“Oh… you meant your time last year, didn’t you? I keep getting my time mixed up. But I had almost given up meeting you again. I was thinking I would have to buy a ticket and wait in line among your endless sea of fans to catch a glimpse of you again... I wondered a million times if you would recognize me after 20 years even if I was standing in front of you.” I couldn’t keep my voice from breaking in the end. The last year had been painful.

“I’m so sorry Nat. I really tried. I came back to the park that day soon as I realized I never asked you where you lived or what your last name is. But you weren’t there anymore. After that I came every Sunday for a year, rain, shine or snow. Even when there were no geese to feed, I would come at the same hour and sit and wait for a bit hoping you would show up. After that first year my mom thought I was losing my mind so she gave me chores every Sunday morning. I still tried to come once a year, every 3rd Sunday in April. But we never met for the next 20 years.”


“So you gave up?”


“Not exactly. But I accepted that perhaps we weren’t meant to meet for another 20 years. So instead, as I started traveling for work, I searched for a Natalia everywhere I went. You know what I learned? I learned that Natalia is the 2439th most popular name in the world. It’s been in regular use since 1890s but there’s a record of a Natalia from as far back as 4th century. In the US, the more common form of Natalie is the 41st most used girl’s name... So, end of the day, the lesson was that there are too many Natalias in the world for me to find you randomly. I remember how desperate I felt then. I thought I had lost you and will never again find you…” Oppa’s eyes had turned to the horizon as he recalled what was the distant past for him. Unconsciously he had picked up our intertwined hands and pressed mine against his cheek.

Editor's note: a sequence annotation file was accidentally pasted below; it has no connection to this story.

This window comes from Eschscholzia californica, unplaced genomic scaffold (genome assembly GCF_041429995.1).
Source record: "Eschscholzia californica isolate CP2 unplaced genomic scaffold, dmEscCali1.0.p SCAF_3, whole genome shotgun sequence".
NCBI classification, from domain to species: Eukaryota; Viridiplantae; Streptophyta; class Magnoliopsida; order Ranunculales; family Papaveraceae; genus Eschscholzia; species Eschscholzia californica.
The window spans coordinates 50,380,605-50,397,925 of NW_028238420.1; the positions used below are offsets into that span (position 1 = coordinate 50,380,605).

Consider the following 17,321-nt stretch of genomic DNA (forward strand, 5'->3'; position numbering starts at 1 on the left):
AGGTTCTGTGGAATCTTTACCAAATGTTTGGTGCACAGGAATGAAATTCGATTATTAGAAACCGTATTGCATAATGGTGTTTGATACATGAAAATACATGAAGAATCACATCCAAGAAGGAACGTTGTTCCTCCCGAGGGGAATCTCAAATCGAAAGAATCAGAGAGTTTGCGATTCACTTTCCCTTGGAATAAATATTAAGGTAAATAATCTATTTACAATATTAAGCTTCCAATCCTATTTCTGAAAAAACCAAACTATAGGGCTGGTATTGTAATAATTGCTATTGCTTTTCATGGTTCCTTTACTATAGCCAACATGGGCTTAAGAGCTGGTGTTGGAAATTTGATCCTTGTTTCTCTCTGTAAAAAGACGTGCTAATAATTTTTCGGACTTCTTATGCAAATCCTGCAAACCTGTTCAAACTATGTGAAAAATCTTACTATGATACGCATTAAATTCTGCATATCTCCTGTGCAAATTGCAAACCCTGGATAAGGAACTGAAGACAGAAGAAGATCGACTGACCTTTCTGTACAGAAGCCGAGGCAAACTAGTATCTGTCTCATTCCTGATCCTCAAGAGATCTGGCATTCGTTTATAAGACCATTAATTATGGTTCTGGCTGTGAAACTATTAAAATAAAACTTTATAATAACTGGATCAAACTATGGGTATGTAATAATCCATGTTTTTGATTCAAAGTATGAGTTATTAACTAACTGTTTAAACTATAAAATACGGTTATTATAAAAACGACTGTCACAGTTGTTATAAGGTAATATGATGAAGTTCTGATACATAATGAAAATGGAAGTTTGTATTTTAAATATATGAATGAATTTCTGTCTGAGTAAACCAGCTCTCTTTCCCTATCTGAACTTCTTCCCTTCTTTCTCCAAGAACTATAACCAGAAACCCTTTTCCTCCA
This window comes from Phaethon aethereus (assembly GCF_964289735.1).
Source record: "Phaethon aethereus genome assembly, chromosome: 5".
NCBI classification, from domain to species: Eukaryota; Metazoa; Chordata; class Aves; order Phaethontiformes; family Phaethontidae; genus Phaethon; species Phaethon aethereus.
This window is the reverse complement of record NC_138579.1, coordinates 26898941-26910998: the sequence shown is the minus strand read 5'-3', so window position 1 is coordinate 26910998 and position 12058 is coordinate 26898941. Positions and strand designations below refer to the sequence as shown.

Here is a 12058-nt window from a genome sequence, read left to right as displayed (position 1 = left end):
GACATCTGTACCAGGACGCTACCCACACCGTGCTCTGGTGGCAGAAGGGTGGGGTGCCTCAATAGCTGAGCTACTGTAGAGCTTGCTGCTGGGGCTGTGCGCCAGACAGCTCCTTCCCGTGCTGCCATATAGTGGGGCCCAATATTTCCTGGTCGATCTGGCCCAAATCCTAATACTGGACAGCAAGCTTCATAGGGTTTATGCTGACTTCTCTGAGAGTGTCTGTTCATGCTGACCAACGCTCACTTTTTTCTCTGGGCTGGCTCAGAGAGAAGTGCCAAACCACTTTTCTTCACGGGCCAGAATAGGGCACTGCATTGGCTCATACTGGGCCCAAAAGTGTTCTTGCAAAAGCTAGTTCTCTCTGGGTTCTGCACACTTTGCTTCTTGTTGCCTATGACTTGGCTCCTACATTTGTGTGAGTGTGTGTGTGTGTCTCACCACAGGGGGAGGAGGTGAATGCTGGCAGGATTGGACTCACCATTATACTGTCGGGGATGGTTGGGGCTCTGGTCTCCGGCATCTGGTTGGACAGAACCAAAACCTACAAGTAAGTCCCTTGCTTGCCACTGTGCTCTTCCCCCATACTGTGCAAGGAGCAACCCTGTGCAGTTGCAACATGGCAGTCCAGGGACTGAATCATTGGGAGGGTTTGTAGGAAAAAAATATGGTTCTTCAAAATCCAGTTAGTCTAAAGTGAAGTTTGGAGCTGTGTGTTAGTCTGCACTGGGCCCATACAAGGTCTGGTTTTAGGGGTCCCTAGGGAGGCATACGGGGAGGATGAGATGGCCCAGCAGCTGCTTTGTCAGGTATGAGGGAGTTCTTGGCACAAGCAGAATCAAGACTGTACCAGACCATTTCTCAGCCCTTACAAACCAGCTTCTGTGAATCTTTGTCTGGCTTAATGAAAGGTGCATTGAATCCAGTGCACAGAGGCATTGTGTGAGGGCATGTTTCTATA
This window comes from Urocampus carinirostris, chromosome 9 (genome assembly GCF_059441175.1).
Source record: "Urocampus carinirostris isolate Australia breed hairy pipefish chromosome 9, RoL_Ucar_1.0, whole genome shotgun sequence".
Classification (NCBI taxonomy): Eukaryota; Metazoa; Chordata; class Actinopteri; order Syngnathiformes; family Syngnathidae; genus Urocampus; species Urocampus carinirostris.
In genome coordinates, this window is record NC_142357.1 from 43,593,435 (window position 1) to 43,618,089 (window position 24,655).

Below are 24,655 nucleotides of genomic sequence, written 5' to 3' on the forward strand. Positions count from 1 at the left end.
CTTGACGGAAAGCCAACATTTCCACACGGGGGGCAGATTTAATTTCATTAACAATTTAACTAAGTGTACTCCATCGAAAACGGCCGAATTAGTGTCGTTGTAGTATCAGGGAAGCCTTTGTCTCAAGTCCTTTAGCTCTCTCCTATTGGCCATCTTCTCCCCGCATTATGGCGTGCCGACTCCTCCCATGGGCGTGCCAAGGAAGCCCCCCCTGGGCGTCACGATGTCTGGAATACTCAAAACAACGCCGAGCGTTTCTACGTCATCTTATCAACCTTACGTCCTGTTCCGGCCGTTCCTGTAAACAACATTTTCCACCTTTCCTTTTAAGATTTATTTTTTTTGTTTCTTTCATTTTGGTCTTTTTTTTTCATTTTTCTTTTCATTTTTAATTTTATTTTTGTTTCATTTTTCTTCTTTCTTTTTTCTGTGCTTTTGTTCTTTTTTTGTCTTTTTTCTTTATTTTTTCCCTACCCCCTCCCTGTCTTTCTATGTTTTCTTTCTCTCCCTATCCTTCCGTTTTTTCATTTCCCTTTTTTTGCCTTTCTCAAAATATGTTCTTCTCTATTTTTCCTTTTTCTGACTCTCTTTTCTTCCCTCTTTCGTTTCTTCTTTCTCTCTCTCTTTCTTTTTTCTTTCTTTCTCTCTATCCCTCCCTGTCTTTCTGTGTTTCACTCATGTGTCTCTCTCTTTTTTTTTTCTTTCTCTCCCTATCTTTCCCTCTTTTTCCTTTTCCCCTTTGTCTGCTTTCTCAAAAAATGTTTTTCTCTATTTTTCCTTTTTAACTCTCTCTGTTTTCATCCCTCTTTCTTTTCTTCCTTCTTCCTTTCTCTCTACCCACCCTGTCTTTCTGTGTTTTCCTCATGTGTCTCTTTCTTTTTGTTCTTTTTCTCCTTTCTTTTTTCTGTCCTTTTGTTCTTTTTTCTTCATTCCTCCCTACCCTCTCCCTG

“But we meet again then?” I could barely breathe as I whispered. The rest of my life hung on his next words.

“Yes, yes we meet again. It’ll be soon Nat. I promise you, when our paths cross next time I will never let you go. Never again, for all your life.”  Oppa’s soft kiss on my knuckles felt like warm butterfly wings, carrying my soul soaring to unimaginable heights.

“When?.. and How?... What do I need to do so you can find me?”


“Here… You asked me to give this to you. You said everything you need to know is there.” Oppa offered the large brown envelope he had sitting on his lap before.


“Uhhh… I’m not following. Did you say I asked you to give this to me? But I’ve never seen this before.” I felt extra dense as I looked down to read the handwriting on the outside of the envelope. It was clearly my handwriting and it read, grandfather paradox needs a little nudging… “Oh, you mean this is from the future me?”

“Hmm… you gave it to me an year ago. You said it has everything we’ll need.”


I turned the envelop over to open it, a challenging task with one hand but I was determined to find out what I had left to myself without losing the warmth of Oppa’s hand.


“Nat, can you keep that for when you go home? Please be here with me for now? Today is the last time I have with you.” The soft pleading in Oppa’s voice was enough to make me move a mountain.

“I’m here Oppa. I’m not going anywhere.” I promised. “I will never let this hand go as long as you want me to hold it.”


“Huh… It’s funny you say that. I wonder if this is how it all started…”


“What’s funny? What started today?”


“You had this rule from the very beginning. You will always walk and sit on my left side and always hold my left hand, like you are doing now.”




“I asked you that once. You said, because your right hand was made to fit my left and that you had promised you would never let it go. So, after that I never held anyone else’s hand with my left. Not even in the movies. I remember driving a few directors nuts because of it. After a while, I ended up putting it in my contracts so I didn’t have to make excuses about it.”

“Sounds like I was a lot of trouble.”


“Oh, no doubt about that. You know, I remember you also laughed at me and said that my left profile is better looking and you always wanted to see me in a good light so you are sticking to that side.”


“Sounds like I got over being star-struck in time.”